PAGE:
WIPO Arbitration and Mediation Center
ADMINISTRATIVE PANEL DECISION
F. Hoffmann-La Roche AG v. Andrey N Afanasev, Private Person
Case No. D2012-0013
1. The Parties
Complainant is F. Hoffmann-La Roche AG of Basel, Switzerland, internally represented.
Respondent is Andrey N Afanasev, Private Person of Pavlodar, Kazakhstan.
2. The Domain Name and Registrar
The disputed domain name <buyxeloda.org> is registered with UK2 Group Ltd.
3. Procedural History
The Complaint was filed with the WIPO Arbitration and Mediation Center (the “Center”) on January 5, 2012. On January 5, 2012, the Center transmitted by email to UK2 Group Ltd. a request for registrar verification in connection with the disputed domain name. On January 6, 2012, UK2 Group Ltd. transmitted by email to the Center its verification response confirming that Respondent is listed as the registrant and providing the contact details.
The Center verified that the Complaint satisfied the formal requirements of the Uniform Domain Name Dispute Resolution Policy (the “Policy” or “UDRP”), the Rules for Uniform Domain Name Dispute Resolution Policy (the “Rules”), and the WIPO Supplemental Rules for Uniform Domain Name Dispute Resolution Policy (the “Supplemental Rules”).
In accordance with the Rules, paragraphs 2(a) and 4(a), the Center formally notified Respondent of the Complaint, and the proceedings commenced on January 10, 2012. In accordance with the Rules, paragraph 5(a), the due date for the Response was January 30, 2012. Respondent did not submit any response. Accordingly, the Center notified Respondent’s default on January 31, 2012 .
On January 31, 2012 , the Center received an email communication from Respondent. The Center acknowledged receipt and invited Complainant to submit a request for suspension of the proceeding. Complainant filed a request for suspension on February 1, 2012. On February 10, 2012 , Complainant requested the Center to reinstitute the proceeding.
The Center appointed Stephanie G. Hartung as the sole panelist in this matter on February 13, 2012. The Panel finds that it was properly constituted. The Panel has submitted the Statement of Acceptance and Declaration of Impartiality and Independence, as required by the Center to ensure compliance with the Rules, paragraph 7.
4. Factual Background
Complainant, together with its affiliated companies, is one of world’s largest research-focused healthcare providers of pharmaceuticals and diagnostics with operations in numerous countries worldwide.
The XELODA trademark designates an anticancer medicine used for treating cancer of the colon after surgery as well as breast cancer.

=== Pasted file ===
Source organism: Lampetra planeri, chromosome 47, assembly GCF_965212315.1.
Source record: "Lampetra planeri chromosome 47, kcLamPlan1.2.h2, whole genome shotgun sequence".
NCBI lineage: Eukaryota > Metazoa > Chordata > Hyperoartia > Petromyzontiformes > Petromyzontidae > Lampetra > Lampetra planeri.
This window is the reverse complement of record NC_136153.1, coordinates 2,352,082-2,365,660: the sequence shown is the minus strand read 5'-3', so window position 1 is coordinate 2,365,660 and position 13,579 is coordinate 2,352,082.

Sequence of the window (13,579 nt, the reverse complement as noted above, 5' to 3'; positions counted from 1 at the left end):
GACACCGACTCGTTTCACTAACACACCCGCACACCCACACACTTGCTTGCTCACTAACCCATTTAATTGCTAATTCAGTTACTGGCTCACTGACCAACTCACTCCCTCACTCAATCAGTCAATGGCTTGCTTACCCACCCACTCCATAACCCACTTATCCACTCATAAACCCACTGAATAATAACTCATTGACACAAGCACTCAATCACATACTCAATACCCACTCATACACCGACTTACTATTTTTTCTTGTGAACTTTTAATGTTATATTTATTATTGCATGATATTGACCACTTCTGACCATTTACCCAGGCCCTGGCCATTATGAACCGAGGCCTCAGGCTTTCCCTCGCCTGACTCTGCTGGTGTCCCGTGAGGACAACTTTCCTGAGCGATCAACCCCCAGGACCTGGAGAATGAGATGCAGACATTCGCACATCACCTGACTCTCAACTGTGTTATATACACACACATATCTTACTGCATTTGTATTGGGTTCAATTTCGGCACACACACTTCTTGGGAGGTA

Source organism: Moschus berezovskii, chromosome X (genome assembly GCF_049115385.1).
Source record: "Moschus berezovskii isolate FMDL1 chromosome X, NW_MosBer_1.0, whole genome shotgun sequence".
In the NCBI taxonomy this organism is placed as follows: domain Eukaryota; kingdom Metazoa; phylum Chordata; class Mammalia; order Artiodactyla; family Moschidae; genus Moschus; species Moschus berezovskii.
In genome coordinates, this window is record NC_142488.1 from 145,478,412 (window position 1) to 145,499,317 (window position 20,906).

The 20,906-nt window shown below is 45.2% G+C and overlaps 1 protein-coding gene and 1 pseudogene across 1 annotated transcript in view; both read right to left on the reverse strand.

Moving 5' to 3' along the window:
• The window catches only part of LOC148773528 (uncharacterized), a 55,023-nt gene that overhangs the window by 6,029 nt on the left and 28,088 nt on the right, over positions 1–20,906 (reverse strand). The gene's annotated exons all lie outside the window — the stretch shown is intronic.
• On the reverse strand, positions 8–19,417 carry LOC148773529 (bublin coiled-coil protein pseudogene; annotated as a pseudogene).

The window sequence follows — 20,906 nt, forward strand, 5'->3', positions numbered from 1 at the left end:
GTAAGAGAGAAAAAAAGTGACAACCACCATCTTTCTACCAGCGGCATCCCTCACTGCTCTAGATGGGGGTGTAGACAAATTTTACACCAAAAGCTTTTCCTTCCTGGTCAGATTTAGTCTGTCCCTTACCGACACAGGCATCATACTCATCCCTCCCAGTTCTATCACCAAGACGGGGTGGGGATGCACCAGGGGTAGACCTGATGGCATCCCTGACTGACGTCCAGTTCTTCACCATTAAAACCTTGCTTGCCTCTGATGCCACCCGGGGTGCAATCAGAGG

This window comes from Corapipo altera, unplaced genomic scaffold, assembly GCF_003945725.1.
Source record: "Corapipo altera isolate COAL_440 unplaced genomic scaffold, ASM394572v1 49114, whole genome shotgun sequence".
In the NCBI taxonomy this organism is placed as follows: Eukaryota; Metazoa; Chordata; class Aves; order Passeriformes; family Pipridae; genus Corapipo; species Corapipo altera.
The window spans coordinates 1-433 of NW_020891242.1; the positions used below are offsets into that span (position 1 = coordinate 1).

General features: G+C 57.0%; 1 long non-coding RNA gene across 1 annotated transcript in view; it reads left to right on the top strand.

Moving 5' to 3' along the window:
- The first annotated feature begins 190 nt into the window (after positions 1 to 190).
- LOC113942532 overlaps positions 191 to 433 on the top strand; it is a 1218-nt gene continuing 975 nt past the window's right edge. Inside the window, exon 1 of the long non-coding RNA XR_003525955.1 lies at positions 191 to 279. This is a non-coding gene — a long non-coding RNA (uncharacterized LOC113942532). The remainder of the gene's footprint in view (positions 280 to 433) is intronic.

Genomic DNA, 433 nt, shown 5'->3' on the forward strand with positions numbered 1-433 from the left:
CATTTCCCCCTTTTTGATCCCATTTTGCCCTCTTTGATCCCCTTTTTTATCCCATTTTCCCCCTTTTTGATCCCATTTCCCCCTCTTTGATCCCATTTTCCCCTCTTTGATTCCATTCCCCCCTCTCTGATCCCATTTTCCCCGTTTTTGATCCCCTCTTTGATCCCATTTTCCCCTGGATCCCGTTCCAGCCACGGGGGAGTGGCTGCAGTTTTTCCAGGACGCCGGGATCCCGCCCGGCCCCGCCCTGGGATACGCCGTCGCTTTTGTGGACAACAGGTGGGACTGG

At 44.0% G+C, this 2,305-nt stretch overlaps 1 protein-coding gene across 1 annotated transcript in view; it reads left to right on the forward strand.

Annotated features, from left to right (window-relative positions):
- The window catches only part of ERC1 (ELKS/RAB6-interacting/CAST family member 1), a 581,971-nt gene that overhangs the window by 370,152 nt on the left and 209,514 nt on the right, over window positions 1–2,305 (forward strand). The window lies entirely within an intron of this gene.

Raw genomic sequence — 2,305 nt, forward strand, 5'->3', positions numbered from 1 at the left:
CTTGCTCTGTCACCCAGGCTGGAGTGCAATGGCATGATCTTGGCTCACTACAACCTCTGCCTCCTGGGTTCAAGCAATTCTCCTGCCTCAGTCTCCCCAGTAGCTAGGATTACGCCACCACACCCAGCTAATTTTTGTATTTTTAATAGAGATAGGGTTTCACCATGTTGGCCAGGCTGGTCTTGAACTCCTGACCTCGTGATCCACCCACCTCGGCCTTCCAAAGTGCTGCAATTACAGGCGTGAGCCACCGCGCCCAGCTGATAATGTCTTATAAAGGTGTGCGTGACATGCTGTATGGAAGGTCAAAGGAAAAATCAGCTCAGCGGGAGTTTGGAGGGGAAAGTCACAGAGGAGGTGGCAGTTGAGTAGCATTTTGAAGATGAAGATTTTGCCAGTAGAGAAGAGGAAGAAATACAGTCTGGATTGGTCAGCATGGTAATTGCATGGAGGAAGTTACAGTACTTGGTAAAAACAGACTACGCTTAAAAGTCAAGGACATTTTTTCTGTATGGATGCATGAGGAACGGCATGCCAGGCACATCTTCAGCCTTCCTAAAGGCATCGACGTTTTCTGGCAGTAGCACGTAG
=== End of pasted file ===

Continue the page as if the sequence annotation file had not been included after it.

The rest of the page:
The XELODA trademark is registered in favor of Complainant in numerous countries around the world. Complainant has submitted evidence that it holds, inter alia:
International word mark XELODA, World Intellectual Property Organization (WIPO) Registration Number: 664 710; Registration Date: December 4, 1996; Status: Active.
The disputed domain name <buyxeloda.org> was created on December 11, 2011; prior to the filing of the Complaint, the disputed domain name redirected to a website at “www.buyxeloda.org” which offered numerous pharmaceutical products, including Complainant’s XELODA anticancer medicine, for online sale.
Complainant requests the disputed domain name to be transferred to Complainant.
5. Parties’ Contentions
Complainant asserts that the disputed domain name is confusingly similar to Complainant’s XELODA trademark because (1) the disputed domain name incorporates the trademark in its entirety and (2) the addition of the generic term “buy” does not sufficiently distinguish the disputed domain name from that trademark. Complainant points to the fact that its registration and use of the XELODA trademark predates Respondent’s registration and use of the disputed domain name.
Complainant further argues that Respondent has no rights or legitimate interests in respect of the disputed domain name because (1) Complainant has exclusive rights in the XELODA trademark and has granted Respondent neither a license/permission/authorization nor any other consent to such use as a domain name and (2) Respondent obviously uses the disputed domain name for commercial gain and with the purpose of capitalizing on the fame of Complainant’s XELODA trademark and (3) the disputed domain name clearly alludes to Complainant.
Finally, Complainant suggests that the disputed domain name was registered in bad faith since at the time of registration on December 11, 2011, Respondent had knowledge of Complainant’s XELODA trademark. Moreover, Complainant argues that the disputed domain name is being used in bad faith since when viewing Respondent’s website one realizes that Respondent has intentionally attempted (for commercial gain) to attract Internet users by creating a likelihood of confusion with Complainant’s well-known XELODA trademark as to the source, affiliation and endorsement of Respondent’s website or of the products and services posted thereon or linked thereto.
Respondent did not formally reply to Complainant’s contentions.
After Respondent was notified by the Center by email of January 31, 2012, of its own default, the Center, however, received an informal email from Mr. J. Red stating: “Hello! I have closed site at http://buyxeloda.org. Sorry for the inconvenience.”
6. Discussion and Findings
Under paragraph 4(a) of the Policy, Complainant carries the burden of proving:
(i) That the disputed domain name is identical or confusingly similar to a trademark or service mark in which Complainant has rights; and